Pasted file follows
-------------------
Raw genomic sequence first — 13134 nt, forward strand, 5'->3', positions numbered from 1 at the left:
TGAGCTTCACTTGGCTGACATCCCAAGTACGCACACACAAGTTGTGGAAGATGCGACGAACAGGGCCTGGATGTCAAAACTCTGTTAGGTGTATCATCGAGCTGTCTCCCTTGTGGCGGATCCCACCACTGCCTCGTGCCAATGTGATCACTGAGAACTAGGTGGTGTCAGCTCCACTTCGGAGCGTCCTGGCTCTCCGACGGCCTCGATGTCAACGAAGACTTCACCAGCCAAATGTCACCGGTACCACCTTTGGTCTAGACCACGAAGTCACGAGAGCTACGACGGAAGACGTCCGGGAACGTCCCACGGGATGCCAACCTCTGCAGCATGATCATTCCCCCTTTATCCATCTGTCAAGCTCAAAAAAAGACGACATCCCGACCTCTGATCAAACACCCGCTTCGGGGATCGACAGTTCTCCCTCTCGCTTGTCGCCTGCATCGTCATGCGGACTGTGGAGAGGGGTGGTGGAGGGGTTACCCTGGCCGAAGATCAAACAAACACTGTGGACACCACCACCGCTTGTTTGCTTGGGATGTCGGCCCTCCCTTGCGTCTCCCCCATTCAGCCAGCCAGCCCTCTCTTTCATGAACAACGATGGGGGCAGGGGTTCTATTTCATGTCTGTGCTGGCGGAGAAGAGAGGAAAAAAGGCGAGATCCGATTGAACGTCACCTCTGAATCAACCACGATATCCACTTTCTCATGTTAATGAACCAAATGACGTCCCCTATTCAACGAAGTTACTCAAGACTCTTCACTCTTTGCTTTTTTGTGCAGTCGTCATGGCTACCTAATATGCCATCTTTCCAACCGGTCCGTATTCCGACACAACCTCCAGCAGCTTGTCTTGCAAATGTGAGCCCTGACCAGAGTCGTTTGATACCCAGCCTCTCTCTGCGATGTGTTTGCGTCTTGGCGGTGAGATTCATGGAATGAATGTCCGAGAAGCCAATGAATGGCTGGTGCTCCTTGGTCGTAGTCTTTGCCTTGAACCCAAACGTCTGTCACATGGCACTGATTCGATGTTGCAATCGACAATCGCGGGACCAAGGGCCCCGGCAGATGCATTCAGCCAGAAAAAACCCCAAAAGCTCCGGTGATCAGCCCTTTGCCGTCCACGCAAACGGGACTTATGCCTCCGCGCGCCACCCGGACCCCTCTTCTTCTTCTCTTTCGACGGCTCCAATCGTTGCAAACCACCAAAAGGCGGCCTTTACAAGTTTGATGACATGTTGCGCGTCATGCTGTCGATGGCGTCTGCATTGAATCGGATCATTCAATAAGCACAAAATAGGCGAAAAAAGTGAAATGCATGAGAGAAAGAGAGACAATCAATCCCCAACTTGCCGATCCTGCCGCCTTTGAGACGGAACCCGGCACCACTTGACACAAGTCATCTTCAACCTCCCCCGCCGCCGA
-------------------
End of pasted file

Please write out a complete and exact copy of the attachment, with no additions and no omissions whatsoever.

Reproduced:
Raw genomic sequence first — 13134 nt, forward strand, 5'->3', positions numbered from 1 at the left:
TGAGCTTCACTTGGCTGACATCCCAAGTACGCACACACAAGTTGTGGAAGATGCGACGAACAGGGCCTGGATGTCAAAACTCTGTTAGGTGTATCATCGAGCTGTCTCCCTTGTGGCGGATCCCACCACTGCCTCGTGCCAATGTGATCACTGAGAACTAGGTGGTGTCAGCTCCACTTCGGAGCGTCCTGGCTCTCCGACGGCCTCGATGTCAACGAAGACTTCACCAGCCAAATGTCACCGGTACCACCTTTGGTCTAGACCACGAAGTCACGAGAGCTACGACGGAAGACGTCCGGGAACGTCCCACGGGATGCCAACCTCTGCAGCATGATCATTCCCCCTTTATCCATCTGTCAAGCTCAAAAAAAGACGACATCCCGACCTCTGATCAAACACCCGCTTCGGGGATCGACAGTTCTCCCTCTCGCTTGTCGCCTGCATCGTCATGCGGACTGTGGAGAGGGGTGGTGGAGGGGTTACCCTGGCCGAAGATCAAACAAACACTGTGGACACCACCACCGCTTGTTTGCTTGGGATGTCGGCCCTCCCTTGCGTCTCCCCCATTCAGCCAGCCAGCCCTCTCTTTCATGAACAACGATGGGGGCAGGGGTTCTATTTCATGTCTGTGCTGGCGGAGAAGAGAGGAAAAAAGGCGAGATCCGATTGAACGTCACCTCTGAATCAACCACGATATCCACTTTCTCATGTTAATGAACCAAATGACGTCCCCTATTCAACGAAGTTACTCAAGACTCTTCACTCTTTGCTTTTTTGTGCAGTCGTCATGGCTACCTAATATGCCATCTTTCCAACCGGTCCGTATTCCGACACAACCTCCAGCAGCTTGTCTTGCAAATGTGAGCCCTGACCAGAGTCGTTTGATACCCAGCCTCTCTCTGCGATGTGTTTGCGTCTTGGCGGTGAGATTCATGGAATGAATGTCCGAGAAGCCAATGAATGGCTGGTGCTCCTTGGTCGTAGTCTTTGCCTTGAACCCAAACGTCTGTCACATGGCACTGATTCGATGTTGCAATCGACAATCGCGGGACCAAGGGCCCCGGCAGATGCATTCAGCCAGAAAAAACCCCAAAAGCTCCGGTGATCAGCCCTTTGCCGTCCACGCAAACGGGACTTATGCCTCCGCGCGCCACCCGGACCCCTCTTCTTCTTCTCTTTCGACGGCTCCAATCGTTGCAAACCACCAAAAGGCGGCCTTTACAAGTTTGATGACATGTTGCGCGTCATGCTGTCGATGGCGTCTGCATTGAATCGGATCATTCAATAAGCACAAAATAGGCGAAAAAAGTGAAATGCATGAGAGAAAGAGAGACAATCAATCCCCAACTTGCCGATCCTGCCGCCTTTGAGACGGAACCCGGCACCACTTGACACAAGTCATCTTCAACCTCCCCCGCCGCCGA